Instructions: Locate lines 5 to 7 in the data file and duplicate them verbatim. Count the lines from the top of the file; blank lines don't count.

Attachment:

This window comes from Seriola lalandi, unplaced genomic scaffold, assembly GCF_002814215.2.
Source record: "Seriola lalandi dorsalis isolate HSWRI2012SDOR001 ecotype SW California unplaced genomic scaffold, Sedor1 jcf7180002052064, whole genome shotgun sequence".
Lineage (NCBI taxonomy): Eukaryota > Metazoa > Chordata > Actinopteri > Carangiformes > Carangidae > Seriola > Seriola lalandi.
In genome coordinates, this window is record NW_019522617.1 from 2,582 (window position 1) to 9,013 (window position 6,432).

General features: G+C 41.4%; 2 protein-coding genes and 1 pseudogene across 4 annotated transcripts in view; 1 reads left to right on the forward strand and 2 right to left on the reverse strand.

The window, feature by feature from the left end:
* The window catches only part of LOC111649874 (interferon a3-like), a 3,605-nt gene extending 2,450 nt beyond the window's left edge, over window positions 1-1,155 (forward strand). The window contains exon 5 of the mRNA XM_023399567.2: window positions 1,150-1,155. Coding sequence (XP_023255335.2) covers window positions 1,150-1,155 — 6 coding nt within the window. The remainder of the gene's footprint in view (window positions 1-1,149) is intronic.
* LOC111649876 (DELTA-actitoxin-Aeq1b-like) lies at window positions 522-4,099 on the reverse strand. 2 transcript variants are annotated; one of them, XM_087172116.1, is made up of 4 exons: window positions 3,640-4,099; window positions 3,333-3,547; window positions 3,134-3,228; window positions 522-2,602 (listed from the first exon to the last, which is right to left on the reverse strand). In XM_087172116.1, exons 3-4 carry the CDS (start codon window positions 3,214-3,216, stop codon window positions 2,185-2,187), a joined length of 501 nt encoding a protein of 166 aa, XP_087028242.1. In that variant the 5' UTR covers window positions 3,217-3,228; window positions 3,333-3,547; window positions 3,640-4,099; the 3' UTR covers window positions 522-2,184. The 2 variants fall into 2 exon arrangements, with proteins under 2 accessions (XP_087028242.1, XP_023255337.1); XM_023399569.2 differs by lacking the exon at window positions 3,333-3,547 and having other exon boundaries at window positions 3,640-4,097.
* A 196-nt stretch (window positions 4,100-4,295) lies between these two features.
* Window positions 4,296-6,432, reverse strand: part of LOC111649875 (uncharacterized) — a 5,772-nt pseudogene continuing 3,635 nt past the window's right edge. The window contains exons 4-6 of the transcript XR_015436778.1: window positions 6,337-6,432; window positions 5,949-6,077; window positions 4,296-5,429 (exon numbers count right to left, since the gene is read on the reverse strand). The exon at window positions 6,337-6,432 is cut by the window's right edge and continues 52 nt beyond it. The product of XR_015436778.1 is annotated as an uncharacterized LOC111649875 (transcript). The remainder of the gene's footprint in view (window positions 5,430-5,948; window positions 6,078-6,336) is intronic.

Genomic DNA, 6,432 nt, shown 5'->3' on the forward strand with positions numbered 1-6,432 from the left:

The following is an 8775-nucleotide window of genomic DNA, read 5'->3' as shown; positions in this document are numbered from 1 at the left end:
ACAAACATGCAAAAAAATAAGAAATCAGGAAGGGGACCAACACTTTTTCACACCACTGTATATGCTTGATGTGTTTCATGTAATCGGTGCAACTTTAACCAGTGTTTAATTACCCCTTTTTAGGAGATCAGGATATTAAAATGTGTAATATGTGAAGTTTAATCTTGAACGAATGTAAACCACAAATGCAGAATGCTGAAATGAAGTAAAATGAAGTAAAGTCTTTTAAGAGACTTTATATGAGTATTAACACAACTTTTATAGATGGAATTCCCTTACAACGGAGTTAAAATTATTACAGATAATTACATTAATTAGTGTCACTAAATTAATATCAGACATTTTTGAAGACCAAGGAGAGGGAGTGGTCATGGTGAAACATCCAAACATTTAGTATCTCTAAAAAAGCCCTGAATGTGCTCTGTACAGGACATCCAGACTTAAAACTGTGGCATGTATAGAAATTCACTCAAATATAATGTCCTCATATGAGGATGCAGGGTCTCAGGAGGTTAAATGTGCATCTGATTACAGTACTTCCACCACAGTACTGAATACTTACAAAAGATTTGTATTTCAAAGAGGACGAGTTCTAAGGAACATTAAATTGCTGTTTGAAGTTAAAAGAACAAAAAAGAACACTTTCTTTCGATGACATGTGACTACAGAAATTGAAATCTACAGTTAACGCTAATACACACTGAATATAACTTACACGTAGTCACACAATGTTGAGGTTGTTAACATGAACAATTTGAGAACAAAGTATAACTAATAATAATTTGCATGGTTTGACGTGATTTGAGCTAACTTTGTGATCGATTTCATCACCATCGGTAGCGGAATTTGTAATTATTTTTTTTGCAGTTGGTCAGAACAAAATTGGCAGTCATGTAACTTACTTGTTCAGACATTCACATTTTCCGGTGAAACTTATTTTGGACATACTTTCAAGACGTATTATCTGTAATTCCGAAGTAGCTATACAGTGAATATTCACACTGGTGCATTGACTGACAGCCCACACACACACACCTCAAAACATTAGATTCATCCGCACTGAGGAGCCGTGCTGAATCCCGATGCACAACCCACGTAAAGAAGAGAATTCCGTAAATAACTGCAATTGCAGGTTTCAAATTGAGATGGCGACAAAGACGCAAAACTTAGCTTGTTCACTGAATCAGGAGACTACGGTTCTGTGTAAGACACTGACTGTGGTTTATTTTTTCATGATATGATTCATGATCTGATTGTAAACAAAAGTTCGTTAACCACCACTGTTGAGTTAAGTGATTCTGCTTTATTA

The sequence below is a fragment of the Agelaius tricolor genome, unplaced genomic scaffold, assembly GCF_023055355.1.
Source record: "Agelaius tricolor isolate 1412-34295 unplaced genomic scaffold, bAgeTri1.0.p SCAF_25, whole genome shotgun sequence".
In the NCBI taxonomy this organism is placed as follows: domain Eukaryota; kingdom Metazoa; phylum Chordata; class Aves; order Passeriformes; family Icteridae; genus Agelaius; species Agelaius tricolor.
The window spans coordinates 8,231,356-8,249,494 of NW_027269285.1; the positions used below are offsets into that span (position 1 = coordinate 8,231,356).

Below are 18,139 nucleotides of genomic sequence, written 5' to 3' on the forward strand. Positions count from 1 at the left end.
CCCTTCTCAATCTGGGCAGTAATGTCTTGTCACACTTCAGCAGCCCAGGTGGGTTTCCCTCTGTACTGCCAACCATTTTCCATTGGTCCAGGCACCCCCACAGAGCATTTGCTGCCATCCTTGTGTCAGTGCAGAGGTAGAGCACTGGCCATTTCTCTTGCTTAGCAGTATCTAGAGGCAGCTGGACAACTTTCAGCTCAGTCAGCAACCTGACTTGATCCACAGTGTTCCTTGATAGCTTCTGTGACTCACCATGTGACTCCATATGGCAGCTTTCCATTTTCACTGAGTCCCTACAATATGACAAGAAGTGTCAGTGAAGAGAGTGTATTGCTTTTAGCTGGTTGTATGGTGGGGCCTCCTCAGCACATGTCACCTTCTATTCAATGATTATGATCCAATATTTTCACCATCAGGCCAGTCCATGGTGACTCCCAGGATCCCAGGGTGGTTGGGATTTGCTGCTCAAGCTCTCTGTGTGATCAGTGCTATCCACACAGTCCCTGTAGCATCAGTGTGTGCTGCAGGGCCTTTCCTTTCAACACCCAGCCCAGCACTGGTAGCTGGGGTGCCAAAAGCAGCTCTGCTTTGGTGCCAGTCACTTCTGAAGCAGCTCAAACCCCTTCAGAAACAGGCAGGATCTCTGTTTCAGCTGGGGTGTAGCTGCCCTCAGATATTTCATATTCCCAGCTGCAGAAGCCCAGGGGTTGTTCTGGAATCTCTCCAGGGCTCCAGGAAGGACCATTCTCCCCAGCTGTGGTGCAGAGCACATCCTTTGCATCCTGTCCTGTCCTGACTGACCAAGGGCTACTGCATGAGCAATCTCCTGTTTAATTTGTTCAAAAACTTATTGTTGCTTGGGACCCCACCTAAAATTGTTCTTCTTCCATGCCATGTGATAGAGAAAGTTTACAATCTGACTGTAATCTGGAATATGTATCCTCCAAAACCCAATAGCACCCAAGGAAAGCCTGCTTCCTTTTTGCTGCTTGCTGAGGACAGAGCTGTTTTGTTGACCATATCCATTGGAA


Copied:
General features: G+C 41.4%; 2 protein-coding genes and 1 pseudogene across 4 annotated transcripts in view; 1 reads left to right on the forward strand and 2 right to left on the reverse strand.

The window, feature by feature from the left end:
* The window catches only part of LOC111649874 (interferon a3-like), a 3,605-nt gene extending 2,450 nt beyond the window's left edge, over window positions 1-1,155 (forward strand). The window contains exon 5 of the mRNA XM_023399567.2: window positions 1,150-1,155. Coding sequence (XP_023255335.2) covers window positions 1,150-1,155 — 6 coding nt within the window. The remainder of the gene's footprint in view (window positions 1-1,149) is intronic.